In the long term, big-spending advertisers likely won’t want to see their products mixed in with fake news and users might lose trust in the platform if they’re constantly served fake stories without any context. Yet, as with Twitter, it’s easy to see why Facebook would be slow to act.
So too with Alibaba, which has long had a problem with counterfeit goods, primarily on its Taobao marketplace.
It wasn’t until Alibaba went public in 2014 that many U.S. companies started to really force the issue. Like Twitter and Facebook, Alibaba was rather slow to act. So slow that, in December of that year, Taobao was added back to a list of notorious counterfeit enablers by the U.S. Office of the Trade Representative, a list that also features torrent sites such as The Pirate Bay.
Taobao was originally added to the USTR list in 2011 and then removed in 2012 after making some strides in combatting counterfeit goods on its site. In spite of Alibaba’s previous progress on the issue, the problem persists at scale today and the company has known about it for years.
Rather than directly address the problem, Alibaba has tried to sidestep the issue, much as Facebook initially attempted to do with the fake news controversy.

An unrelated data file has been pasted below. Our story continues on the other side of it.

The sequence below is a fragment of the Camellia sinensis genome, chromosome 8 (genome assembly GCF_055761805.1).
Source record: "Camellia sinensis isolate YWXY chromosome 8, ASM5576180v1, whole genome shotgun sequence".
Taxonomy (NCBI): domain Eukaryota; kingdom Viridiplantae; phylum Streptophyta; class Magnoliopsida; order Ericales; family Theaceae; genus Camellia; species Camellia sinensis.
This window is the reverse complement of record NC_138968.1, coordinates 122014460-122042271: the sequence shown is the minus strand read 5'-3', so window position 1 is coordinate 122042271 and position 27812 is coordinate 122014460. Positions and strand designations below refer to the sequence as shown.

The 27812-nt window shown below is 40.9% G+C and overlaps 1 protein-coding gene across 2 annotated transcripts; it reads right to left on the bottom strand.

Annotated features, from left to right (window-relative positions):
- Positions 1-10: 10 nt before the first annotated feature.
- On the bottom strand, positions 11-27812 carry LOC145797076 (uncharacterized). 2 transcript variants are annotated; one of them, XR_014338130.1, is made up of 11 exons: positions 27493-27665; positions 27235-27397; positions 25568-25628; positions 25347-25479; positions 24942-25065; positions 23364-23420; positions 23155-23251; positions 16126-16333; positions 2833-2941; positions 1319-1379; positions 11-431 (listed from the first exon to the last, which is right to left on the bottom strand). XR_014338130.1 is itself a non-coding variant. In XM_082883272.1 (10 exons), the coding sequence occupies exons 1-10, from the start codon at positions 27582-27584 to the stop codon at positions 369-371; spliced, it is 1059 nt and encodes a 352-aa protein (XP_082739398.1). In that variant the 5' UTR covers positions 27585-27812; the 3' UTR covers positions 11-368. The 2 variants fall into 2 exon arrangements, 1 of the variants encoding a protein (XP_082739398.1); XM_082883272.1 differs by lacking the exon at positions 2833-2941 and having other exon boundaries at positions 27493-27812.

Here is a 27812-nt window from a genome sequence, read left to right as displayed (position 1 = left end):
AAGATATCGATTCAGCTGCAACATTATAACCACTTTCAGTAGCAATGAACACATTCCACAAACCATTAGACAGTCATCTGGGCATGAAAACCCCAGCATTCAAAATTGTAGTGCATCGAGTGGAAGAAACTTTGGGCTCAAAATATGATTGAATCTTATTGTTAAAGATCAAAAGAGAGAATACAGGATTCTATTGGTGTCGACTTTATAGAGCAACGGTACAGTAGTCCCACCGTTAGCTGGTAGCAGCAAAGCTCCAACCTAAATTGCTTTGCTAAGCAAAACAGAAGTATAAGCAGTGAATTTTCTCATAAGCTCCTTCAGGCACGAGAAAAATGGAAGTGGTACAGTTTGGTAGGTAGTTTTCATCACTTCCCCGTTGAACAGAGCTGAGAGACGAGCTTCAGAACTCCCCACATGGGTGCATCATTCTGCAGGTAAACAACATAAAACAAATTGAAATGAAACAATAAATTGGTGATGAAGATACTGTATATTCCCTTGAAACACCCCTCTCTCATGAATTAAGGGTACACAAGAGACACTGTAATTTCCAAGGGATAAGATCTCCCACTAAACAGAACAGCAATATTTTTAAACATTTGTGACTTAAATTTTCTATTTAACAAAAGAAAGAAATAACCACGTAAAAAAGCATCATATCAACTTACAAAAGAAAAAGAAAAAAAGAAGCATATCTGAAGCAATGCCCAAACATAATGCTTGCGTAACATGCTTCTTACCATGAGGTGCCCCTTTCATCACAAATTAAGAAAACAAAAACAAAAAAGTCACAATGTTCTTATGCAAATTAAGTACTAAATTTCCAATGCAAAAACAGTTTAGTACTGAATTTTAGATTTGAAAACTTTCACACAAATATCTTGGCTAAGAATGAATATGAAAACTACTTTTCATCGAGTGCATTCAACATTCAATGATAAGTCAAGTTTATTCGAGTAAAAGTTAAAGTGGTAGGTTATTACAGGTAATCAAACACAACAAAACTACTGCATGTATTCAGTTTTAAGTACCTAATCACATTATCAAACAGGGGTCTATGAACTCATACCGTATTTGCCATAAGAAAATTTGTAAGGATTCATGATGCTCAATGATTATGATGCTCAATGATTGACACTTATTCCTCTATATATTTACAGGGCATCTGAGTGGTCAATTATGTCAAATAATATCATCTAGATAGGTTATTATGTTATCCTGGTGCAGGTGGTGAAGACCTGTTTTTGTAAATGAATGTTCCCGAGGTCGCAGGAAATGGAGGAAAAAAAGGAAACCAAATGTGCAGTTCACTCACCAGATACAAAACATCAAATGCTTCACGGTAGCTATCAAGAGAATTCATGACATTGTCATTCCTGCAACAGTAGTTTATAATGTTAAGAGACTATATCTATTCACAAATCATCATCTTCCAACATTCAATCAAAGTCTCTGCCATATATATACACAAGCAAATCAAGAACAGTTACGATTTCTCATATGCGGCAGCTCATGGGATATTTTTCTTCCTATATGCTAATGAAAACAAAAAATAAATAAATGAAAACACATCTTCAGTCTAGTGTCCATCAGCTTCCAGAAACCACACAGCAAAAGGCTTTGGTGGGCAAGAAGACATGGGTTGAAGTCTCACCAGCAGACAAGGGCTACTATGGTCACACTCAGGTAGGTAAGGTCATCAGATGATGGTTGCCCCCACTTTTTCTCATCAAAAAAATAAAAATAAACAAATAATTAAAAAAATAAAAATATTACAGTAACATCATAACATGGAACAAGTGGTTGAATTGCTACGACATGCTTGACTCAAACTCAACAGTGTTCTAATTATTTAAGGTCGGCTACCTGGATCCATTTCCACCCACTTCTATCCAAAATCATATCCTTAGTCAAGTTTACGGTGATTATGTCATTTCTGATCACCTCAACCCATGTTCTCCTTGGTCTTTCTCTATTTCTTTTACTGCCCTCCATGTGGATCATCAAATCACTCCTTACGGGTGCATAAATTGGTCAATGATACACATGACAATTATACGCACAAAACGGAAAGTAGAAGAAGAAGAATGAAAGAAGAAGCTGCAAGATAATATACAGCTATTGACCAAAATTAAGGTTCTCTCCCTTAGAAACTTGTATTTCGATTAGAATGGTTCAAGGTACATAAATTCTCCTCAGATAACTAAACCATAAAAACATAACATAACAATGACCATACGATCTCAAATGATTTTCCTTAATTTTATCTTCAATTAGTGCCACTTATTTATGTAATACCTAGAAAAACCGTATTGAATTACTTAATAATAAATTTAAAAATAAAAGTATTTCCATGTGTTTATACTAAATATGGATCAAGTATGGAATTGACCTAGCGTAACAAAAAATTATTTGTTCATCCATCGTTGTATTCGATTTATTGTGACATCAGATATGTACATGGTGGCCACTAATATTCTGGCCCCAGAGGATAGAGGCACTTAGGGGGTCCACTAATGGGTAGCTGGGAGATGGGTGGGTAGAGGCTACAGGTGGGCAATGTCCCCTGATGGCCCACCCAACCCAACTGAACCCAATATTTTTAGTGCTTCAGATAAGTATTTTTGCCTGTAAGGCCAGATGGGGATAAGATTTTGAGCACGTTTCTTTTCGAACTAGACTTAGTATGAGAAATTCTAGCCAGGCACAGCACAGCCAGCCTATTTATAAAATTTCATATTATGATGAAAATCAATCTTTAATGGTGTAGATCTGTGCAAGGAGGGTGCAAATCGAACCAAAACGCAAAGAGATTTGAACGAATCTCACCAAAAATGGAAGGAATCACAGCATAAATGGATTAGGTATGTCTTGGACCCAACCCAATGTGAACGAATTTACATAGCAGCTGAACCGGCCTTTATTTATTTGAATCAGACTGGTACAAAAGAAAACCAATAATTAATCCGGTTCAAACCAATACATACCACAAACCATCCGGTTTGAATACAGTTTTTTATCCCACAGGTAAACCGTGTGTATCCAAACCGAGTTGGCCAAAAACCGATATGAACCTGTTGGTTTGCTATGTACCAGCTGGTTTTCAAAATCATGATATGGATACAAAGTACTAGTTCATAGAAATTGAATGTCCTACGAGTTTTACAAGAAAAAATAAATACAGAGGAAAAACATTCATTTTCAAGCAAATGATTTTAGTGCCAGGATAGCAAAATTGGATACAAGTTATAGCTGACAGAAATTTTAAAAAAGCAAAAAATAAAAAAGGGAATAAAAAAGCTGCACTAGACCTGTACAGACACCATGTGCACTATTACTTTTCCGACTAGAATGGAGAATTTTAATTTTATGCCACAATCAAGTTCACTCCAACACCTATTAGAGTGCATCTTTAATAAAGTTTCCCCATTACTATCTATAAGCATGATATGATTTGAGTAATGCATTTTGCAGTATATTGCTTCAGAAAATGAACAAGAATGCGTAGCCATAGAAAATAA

Alibaba has walled-off a Chinese version of Taobao that is only accessible when inside China. This part of Taobao doesn’t show up when searched on the platform outside of China. If one looks on Taobao when in the U.S., one is significatly less likely to find counterfeit goods on the platform. Yet, according to many reports, the Chinese version of the site is still rife with fakes. One study purports that as many as 90% of the New Balance listings on Taobao are counterfeit goods.
Alibaba benefits from fake goods the same way Facebook did from fake news. In the short term, fake goods sold on Taobao still make money for the platform and help its topline numbers in quarterly reports. However, in the long term, Alibaba will continue to struggle to expand overseas and into new markets if it can’t shake its toxic reputation as a marketplace for counterfeit goods.
Whether it’s fake goods, fake news, or trolls, these kinds of problems are ones that all platforms have to deal with. Ultimately, it often comes down to a tradeoff between prioritizing quality or prioritizing growth. There is no one right answer, but many platforms too often prioritize the latter at the expense of the former.
It’s not to say that all of these platforms are deliberately ignoring their problems to improve superficial growth. Rather, the people working for them may be well-intentioned but optimizing for the wrong metrics.
After all, the short-term effects of this decision are easy to see – higher engagement, more revenue, and such – while the long-term effects are harder to quantify and may not have a large impact anytime soon.